Sunday, February 15, 2009

Day 6: Love is not Irritable

He who is slow to anger is better than the mighty, and he who rules his spirit, than he who captures a city.---Proverbs 16:32
Love is hard to offend and quick to forgive. How easily do you get irritated and offended? Some people have the motto, "never pass up an opportunity to get upset with your spouse." When something goes wrong, they quickly take full advantage of it by expressing how hurt or frustrated they are. But this is the opposite reaction of love.

The truth is, love does not get angry or hurt unless there is a legitimate and just reason in the sight of God. A loving husband will remain calm and patient, showing mercy and restraining his temper. Rage and violence are out of the question. A loving wife is not overly sensitive or cranky but exercises emotional self-control.

Why do people become irritable? There are at least 2 key reasons that contribute to it:
Stress. Stress weighs you down, drains your energy, weakens your health, and invited you to be cranky. It can be brought on by relational causes: arguing, division, and bitterness. There are excessive causes: overworking, overplaying, and overspending. And there are deficiencies: not getting enough rest, nutrition, or exercise. Oftentimes we inflict these daggers on ourselves, and this sets us up to be irritable.

Life is a marathon, not a sprint. This means you must balance, prioritize, and pace yourself.

The Bible can help you avoid unhealthy stress. It teaches you to let love guide your relationship so you aren't caught up in unnecessary arguments (Colossians 3:12-14). To pray through your anxieties instead of tackling then on your own (Philippians 4:6-7). To delegate when you are overworked (Exodus 18:17-23). To avoid overindulgence (Proverbs 25:16).

But there is a deeper reason why we become irritable---
Selfishness. When you're irritable, the heart of the problem is primarily a problem of the heart. Jesus said, "Out of the abundance of the heart the moth speaks" (Matthew 12:34). Some people are like lemons: when life squeezes them, they pour out a sour response. Some are like peaches: when the pressure is on, the result is still sweet. Being easily angered is an indicator that a hidden area of selfishness or insecurity is present where love is supposed to rule. But selfishness also wears many other masks:

is the result of being ungrateful for what you have and choosing to covet or burn with passion for something that is forbidden.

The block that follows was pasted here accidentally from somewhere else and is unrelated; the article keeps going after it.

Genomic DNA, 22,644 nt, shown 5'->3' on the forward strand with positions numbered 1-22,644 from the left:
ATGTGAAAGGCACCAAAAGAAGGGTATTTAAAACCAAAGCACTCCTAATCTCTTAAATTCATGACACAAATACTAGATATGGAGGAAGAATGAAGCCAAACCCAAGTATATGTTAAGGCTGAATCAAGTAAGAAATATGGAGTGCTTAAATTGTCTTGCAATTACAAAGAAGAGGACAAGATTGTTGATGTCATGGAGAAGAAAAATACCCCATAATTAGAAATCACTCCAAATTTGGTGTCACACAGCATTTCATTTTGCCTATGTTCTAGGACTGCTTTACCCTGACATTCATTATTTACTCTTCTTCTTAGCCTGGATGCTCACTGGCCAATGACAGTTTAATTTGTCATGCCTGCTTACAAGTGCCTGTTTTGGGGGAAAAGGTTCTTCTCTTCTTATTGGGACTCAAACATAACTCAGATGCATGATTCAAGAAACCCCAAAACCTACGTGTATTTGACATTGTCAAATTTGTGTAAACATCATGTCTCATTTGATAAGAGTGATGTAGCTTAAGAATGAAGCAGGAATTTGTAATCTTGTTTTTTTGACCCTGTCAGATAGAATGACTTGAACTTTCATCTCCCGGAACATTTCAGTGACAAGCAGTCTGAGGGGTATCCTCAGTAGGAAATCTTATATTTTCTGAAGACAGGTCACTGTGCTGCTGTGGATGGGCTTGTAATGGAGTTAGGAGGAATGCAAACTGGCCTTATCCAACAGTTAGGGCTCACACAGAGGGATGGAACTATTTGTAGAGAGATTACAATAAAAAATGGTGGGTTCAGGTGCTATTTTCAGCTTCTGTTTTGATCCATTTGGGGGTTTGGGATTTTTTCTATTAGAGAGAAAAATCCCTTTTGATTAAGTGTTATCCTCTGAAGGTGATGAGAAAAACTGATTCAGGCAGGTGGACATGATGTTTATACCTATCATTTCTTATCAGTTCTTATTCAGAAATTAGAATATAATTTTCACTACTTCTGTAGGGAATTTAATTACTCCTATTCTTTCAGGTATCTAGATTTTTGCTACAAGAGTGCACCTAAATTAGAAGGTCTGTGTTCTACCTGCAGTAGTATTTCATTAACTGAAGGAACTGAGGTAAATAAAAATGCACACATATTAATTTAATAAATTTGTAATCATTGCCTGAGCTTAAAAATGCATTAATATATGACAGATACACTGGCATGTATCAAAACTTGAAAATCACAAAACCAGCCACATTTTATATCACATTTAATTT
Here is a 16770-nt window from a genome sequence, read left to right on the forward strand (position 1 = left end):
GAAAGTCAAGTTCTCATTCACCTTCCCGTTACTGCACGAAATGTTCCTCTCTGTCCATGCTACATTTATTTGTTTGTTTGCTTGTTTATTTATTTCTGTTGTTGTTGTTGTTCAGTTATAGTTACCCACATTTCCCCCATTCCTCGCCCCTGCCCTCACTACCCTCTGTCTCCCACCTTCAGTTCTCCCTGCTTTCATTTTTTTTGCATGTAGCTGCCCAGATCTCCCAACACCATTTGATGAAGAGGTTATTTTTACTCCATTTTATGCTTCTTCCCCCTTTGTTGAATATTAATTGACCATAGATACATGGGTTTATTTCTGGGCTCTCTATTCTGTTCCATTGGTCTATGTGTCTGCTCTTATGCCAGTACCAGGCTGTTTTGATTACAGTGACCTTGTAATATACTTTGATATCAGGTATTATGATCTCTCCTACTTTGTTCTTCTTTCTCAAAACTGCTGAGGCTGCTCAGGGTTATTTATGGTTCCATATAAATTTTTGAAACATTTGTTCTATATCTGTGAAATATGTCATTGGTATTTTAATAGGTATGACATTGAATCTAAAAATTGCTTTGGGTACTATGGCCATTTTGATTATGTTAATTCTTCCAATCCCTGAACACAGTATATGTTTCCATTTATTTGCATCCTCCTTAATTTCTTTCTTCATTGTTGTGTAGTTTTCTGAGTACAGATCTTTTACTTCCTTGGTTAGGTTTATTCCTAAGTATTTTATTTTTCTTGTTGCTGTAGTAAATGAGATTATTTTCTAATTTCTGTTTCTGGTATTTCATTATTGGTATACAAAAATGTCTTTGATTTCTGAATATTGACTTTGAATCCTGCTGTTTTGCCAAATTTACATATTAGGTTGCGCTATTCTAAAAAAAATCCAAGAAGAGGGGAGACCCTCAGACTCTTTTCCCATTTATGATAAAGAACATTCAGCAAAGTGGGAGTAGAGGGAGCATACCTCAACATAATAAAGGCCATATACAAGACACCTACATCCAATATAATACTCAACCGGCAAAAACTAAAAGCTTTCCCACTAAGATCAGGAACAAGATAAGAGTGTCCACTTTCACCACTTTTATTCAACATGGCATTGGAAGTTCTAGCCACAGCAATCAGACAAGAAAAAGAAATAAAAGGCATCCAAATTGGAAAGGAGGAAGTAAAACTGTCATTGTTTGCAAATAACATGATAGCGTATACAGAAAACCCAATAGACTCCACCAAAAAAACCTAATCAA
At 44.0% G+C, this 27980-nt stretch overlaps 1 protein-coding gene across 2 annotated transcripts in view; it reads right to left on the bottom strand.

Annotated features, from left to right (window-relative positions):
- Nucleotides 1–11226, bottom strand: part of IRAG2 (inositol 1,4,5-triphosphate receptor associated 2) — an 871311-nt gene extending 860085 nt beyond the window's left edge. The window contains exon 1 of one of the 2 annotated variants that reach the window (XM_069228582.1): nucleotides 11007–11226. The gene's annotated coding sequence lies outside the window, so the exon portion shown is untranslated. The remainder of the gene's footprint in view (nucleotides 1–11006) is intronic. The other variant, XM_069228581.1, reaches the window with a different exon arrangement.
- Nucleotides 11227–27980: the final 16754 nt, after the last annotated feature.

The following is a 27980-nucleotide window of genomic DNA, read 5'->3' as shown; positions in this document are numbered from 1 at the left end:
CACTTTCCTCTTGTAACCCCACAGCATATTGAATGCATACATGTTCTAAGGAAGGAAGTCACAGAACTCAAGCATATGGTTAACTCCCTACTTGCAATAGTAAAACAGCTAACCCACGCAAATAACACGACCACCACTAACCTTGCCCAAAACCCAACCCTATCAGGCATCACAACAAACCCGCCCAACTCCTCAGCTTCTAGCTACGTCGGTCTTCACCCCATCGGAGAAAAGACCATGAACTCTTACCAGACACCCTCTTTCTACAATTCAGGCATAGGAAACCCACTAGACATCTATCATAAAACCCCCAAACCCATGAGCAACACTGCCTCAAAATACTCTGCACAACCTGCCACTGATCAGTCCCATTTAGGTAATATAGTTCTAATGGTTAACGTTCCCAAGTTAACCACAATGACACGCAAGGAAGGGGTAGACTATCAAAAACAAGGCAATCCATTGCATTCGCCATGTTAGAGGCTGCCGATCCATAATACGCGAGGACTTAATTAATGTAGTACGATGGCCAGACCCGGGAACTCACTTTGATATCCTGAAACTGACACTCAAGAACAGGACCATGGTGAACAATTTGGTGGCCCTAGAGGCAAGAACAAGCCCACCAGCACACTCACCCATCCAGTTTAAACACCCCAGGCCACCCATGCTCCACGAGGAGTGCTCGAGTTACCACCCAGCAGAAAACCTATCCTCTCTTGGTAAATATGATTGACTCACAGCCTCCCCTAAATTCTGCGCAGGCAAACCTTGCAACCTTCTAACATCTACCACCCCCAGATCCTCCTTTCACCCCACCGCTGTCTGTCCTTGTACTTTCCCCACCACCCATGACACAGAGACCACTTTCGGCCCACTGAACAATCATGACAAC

takes root when you respond in a judgmental way and refuse to work through your anger.

for more money and possessions will frustrate you with unfulfilled desires. These strong cravings coupled with dissatisfaction lead you to lash our at anyone who stands in your way.

leads you to act harshly in order to protect your ego and reputation.

These motivations can never be satisfied. But when love enters your heart, it calms you down and inspires you to quit focusing on yourself. It loosens your grasp and helps you let go of unnecessary things.
Love will lead you to forgive instead of holding grudges. To be grateful instead of greedy. To be content rather than rushing into more debt. Love encourages you to be happy when someone else succeeds rather than lying awake at night in envy. In each decision, love ultimately lowers your stress and helps you release the venom that can build up inside.

Today's Dare
Choose today to react to tough circumstances in your marriage in loving ways instead of with irritation. Begin by making a list on a piece of paper of areas where you need to ass margin to your schedule. Then list any wrong motivations that you need to release from your life.

***So I asked the question....I asked what irritated him about me...not exactly the question you want to ask on V-Day...or better the answer you want to hear. At lunch, I asked, and he was silent....SILENT....he couldn't think of anything. Seriously? So I told him to think about it the rest of the day and let me know. Bad idea (but good). The rest of the day all I heard was...."that is what annoys me"....if I did anything that frustrated him. Needless to say, it was more than 3 times. But none of them surprised me. I am really learning a lot about my self through this dare. Not only how I can be better in my marriage, but in general to everyone. The Golden Rule which we all have heard forever....well it really makes sense. If I am asking him something that I wouldn't want to be asked....I shouldn't ask it. If I am yelling at him....would I want to be yelled at?

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